According to the wordcloud on my blog, two of the things I like talking about the most are Tesco and Facebook, so there’s no surprise that this article caught my attention:
Tesco launches Facebook-based virtual fitting room
In one of my previous posts, I posited the idea that as soon as large retailers, like Tesco, start to properly adapt to and exploit social media channels like Facebook, all forms of physical shopping – malls and out of town, too, not just the High Street – would be in real trouble.
(Read the previous post here: FB hoax – the online mall and why Facebook will never charge you)
Here’s the final paragraph from that post:
“People still like to meet people, and clothes shopping particularly requires physical interaction, and is a very social experience, but FB is so near to being able to offer a similar experience that the shopping malls – especially the smaller regional ones – should really start to worry. Just as malls killed off the High Street, maybe online will kill off the mall?”
Well, today’s announcement seems to even begin to tackle this basic need for ‘physical interaction’ by taking it all online. I think it’s interesting that Tesco in particular have developed this ‘online fitting room’ given that I’m not sure they even have physical fitting rooms in their stores. Theirs is not high fashion – it’s based on “it’s cheap, so even if it doesn’t fit me properly, it’s no real loss”, so really Tesco are looking to radically increase the levels of social interaction involved in buying their clothes. Do you know anyone who’s ever been on a genuine clothes shopping trip, with friends, to a supermarket?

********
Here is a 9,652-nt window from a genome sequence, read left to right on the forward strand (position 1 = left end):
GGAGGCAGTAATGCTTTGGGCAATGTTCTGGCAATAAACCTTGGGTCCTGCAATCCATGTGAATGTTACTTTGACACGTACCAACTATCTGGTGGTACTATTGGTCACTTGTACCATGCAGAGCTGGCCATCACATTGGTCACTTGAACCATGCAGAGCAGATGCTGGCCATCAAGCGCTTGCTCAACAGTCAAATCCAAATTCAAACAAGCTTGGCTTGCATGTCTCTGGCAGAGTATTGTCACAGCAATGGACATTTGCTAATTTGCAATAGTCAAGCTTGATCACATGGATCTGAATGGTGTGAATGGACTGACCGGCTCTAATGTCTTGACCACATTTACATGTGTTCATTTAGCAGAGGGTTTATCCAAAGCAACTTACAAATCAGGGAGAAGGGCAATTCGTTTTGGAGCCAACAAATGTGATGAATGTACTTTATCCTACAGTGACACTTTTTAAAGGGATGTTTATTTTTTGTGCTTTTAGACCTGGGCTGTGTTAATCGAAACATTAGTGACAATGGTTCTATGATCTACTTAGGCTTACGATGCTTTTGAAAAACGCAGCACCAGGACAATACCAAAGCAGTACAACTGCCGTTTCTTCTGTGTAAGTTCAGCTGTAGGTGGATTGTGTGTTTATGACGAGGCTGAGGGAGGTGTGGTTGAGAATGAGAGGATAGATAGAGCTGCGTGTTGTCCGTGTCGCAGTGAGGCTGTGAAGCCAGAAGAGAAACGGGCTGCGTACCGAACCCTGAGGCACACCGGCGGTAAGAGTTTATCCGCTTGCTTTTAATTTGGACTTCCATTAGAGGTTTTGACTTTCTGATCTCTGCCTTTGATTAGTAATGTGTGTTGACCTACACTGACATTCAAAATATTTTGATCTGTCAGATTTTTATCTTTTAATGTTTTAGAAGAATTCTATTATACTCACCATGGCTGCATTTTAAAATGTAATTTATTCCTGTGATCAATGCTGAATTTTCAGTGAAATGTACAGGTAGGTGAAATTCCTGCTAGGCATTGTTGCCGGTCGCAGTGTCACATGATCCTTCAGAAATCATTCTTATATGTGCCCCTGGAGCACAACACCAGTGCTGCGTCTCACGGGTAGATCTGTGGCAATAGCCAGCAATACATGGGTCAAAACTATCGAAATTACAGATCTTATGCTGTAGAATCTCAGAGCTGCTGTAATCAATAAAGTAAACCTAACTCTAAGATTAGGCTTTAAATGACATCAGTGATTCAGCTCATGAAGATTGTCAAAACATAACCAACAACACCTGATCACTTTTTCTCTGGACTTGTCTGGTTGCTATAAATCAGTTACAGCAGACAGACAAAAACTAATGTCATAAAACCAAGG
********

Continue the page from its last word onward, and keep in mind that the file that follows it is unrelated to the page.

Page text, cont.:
This is why this announcement is a double threat to physical shopping. Not only are they looking to move clothes shopping online, by launching on Facebook and including social sharing, they are looking to directly attack the ‘social shopping’ experiences that traditional fashion outlets like River Island, H&M & Topshop (forgive me if I’m out of touch with female fashion brands – I’m a 32 year old man) can offer. Forget that Tesco currently sell manky clothes – this can easily change, and the power of market research information they will get from social sharing and commenting will help them do this rapidly (note how Primark managed to gain press attention by offering a few ‘designer’ items in amongst their other pap).
The High Street is a 70s concept that was destroyed by the Mall in the 90s. Now the combination of a severe and long-lasting recession, and the maturation of online retail across a wide range of sectors and age groups, will I believe, start to kill off the Mall by the time the decade’s out.
Physical spaces have to think of something else to do. Something that is unique, that there is a high demand for in the UK, but an undersupply. Something which is highly social, but definitely requires the physical body to experience.
I’ve got 2 words for you.